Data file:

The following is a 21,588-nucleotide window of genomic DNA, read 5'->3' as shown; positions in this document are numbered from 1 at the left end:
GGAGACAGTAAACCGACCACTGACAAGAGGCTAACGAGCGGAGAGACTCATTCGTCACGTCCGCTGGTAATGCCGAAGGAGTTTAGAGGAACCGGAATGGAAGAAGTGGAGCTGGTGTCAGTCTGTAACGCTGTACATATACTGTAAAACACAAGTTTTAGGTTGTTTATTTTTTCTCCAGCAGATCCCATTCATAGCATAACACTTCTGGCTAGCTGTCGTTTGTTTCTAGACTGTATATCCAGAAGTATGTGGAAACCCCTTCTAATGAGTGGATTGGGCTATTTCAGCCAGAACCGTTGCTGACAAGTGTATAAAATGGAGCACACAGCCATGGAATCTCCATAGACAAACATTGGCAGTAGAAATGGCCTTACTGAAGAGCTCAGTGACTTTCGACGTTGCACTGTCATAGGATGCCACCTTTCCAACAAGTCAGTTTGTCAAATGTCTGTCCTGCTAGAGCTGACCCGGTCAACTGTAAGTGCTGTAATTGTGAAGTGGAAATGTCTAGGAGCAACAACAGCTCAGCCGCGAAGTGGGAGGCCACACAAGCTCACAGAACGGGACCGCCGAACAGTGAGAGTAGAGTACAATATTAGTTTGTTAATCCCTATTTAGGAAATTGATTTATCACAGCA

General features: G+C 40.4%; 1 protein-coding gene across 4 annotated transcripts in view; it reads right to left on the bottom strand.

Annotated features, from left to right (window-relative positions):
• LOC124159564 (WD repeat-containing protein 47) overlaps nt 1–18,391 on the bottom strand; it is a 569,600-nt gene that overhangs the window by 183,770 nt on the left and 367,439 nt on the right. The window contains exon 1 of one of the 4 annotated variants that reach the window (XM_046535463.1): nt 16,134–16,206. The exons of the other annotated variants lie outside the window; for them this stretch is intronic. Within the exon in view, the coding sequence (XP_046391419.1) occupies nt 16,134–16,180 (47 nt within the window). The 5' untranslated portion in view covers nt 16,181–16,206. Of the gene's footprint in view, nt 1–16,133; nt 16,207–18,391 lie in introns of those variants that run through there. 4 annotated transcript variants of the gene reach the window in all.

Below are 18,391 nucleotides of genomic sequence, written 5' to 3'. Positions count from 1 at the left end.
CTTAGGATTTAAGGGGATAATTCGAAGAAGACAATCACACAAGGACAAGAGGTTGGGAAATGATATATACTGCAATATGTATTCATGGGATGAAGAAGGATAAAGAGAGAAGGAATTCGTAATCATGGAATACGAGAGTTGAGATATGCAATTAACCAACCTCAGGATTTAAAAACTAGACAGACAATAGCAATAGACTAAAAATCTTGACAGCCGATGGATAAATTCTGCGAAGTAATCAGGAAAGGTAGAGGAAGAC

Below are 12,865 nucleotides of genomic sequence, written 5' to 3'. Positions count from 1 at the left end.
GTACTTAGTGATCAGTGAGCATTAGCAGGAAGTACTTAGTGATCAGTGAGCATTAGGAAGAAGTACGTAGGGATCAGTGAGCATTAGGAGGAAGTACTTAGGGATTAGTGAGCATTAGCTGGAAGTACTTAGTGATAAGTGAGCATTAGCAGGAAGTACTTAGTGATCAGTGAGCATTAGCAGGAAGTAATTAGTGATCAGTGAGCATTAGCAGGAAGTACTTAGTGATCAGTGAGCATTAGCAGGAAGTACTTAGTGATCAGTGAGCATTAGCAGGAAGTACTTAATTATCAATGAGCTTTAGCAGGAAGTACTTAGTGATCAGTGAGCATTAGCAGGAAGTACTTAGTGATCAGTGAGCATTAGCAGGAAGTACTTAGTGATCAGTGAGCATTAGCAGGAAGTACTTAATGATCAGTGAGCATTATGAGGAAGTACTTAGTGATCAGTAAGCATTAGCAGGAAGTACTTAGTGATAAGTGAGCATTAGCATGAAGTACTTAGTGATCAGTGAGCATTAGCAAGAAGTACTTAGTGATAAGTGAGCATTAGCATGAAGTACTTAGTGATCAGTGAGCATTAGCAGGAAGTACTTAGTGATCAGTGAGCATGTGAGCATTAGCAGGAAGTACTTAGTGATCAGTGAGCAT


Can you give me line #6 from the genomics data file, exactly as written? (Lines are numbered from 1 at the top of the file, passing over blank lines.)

Below are 18,391 nucleotides of genomic sequence, written 5' to 3'. Positions count from 1 at the left end.